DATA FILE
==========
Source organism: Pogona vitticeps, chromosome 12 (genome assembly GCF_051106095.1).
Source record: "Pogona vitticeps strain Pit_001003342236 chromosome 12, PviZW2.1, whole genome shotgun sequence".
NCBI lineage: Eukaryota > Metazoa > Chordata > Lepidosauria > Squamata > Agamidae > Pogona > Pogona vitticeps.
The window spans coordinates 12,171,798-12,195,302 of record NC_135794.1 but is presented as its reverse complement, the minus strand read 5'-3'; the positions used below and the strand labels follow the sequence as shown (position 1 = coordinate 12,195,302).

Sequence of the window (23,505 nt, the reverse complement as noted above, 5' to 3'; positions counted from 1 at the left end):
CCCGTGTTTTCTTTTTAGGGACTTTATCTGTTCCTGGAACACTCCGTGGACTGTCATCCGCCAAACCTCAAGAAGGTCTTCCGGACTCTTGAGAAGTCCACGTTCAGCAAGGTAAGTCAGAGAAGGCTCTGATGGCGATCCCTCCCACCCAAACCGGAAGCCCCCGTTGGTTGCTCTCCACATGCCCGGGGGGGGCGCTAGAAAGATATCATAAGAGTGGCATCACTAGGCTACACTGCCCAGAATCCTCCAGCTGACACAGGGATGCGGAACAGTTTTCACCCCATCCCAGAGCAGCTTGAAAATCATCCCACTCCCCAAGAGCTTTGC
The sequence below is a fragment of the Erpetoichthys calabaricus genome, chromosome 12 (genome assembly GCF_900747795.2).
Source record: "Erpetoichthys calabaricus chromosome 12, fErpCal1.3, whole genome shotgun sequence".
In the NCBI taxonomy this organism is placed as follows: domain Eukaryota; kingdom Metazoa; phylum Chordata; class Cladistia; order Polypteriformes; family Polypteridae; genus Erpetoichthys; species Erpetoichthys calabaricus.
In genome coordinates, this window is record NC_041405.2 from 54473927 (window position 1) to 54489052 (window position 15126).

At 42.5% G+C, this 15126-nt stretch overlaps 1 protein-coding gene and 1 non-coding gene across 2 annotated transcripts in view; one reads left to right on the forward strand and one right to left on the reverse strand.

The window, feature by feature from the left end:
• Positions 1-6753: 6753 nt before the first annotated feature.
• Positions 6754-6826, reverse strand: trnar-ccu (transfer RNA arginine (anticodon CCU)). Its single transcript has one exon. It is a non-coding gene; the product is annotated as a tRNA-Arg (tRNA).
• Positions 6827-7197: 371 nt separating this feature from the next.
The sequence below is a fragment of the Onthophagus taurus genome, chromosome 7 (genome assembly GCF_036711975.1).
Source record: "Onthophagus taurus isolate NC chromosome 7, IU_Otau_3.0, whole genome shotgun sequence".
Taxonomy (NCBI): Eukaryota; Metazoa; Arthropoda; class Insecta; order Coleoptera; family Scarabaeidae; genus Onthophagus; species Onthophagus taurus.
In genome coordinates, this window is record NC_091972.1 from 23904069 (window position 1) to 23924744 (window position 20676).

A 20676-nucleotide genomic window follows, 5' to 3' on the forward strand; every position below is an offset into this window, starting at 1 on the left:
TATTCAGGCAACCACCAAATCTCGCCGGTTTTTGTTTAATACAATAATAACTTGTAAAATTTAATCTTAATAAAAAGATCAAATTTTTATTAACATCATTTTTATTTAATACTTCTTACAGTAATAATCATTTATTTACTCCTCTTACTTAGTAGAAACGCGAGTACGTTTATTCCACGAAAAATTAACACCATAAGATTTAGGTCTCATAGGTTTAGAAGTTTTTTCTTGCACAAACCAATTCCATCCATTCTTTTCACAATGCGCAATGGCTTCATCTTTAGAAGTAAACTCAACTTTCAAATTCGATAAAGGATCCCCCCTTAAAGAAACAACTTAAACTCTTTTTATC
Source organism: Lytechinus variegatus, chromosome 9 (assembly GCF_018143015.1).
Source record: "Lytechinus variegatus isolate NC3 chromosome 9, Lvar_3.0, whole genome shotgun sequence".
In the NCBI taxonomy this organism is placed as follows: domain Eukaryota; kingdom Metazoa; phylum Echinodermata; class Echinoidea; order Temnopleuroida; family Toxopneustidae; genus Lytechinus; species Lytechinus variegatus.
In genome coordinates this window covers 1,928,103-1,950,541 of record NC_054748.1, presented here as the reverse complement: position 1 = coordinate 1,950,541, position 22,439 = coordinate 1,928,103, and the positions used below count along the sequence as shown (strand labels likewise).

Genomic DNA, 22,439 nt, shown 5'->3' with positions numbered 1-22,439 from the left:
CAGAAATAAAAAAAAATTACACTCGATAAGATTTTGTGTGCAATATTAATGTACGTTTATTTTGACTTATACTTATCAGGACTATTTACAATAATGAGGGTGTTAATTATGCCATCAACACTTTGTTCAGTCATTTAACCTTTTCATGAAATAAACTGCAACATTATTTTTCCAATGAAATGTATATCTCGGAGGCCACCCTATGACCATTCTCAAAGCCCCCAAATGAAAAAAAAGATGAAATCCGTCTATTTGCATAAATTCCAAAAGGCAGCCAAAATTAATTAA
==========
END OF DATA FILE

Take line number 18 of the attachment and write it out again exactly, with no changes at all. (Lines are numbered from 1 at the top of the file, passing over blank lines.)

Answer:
Taxonomy (NCBI): Eukaryota; Metazoa; Arthropoda; class Insecta; order Coleoptera; family Scarabaeidae; genus Onthophagus; species Onthophagus taurus.